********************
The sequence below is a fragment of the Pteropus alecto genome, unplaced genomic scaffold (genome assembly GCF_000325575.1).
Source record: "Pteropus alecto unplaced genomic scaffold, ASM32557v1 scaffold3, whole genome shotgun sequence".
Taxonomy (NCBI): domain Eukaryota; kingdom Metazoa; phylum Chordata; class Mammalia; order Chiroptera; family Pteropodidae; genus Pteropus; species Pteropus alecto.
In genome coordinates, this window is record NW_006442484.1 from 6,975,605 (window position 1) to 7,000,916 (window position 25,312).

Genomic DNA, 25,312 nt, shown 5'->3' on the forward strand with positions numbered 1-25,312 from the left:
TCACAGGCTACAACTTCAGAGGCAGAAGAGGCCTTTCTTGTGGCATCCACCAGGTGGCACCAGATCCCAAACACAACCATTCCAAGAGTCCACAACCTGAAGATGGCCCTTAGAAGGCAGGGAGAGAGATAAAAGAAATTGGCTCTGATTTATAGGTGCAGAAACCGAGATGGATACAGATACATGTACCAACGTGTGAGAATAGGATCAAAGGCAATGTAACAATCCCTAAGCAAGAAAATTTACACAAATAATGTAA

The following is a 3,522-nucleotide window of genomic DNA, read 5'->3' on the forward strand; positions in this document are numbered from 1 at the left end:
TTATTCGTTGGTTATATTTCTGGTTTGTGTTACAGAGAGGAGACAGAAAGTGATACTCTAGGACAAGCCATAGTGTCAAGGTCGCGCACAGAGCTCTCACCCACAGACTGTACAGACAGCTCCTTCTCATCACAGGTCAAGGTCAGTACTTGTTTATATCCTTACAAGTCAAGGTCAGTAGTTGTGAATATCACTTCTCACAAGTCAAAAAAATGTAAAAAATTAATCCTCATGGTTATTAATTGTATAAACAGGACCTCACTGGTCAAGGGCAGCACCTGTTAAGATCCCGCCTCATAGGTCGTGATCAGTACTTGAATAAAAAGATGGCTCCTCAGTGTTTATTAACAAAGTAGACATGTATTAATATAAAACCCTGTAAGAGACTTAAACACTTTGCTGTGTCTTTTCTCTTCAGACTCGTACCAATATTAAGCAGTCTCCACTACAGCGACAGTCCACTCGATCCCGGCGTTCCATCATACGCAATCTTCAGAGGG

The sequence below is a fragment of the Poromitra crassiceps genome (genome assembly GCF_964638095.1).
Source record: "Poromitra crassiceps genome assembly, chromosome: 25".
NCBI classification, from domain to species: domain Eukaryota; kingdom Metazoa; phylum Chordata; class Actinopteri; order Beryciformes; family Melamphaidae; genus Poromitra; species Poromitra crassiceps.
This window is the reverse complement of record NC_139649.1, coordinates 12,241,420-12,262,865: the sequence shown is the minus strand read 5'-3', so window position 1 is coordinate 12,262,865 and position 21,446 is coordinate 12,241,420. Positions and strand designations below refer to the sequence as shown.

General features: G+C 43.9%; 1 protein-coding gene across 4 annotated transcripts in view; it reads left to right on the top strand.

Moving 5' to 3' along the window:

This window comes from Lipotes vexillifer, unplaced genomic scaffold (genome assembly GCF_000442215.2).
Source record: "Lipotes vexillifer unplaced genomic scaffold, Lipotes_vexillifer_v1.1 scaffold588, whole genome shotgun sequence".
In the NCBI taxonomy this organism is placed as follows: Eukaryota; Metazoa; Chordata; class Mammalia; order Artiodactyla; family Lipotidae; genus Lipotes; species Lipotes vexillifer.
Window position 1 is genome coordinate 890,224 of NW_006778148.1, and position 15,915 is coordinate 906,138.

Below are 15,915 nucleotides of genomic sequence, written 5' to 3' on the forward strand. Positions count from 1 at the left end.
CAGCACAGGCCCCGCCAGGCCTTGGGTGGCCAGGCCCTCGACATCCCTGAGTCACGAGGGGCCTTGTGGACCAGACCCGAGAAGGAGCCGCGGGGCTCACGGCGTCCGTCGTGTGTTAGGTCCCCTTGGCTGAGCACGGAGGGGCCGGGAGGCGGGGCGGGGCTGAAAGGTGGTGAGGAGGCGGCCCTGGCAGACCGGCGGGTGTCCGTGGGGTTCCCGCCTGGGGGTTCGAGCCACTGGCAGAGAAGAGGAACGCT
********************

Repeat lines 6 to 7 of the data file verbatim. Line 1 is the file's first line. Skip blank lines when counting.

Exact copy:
TCACAGGCTACAACTTCAGAGGCAGAAGAGGCCTTTCTTGTGGCATCCACCAGGTGGCACCAGATCCCAAACACAACCATTCCAAGAGTCCACAACCTGAAGATGGCCCTTAGAAGGCAGGGAGAGAGATAAAAGAAATTGGCTCTGATTTATAGGTGCAGAAACCGAGATGGATACAGATACATGTACCAACGTGTGAGAATAGGATCAAAGGCAATGTAACAATCCCTAAGCAAGAAAATTTACACAAATAATGTAA

The following is a 3,522-nucleotide window of genomic DNA, read 5'->3' on the forward strand; positions in this document are numbered from 1 at the left end: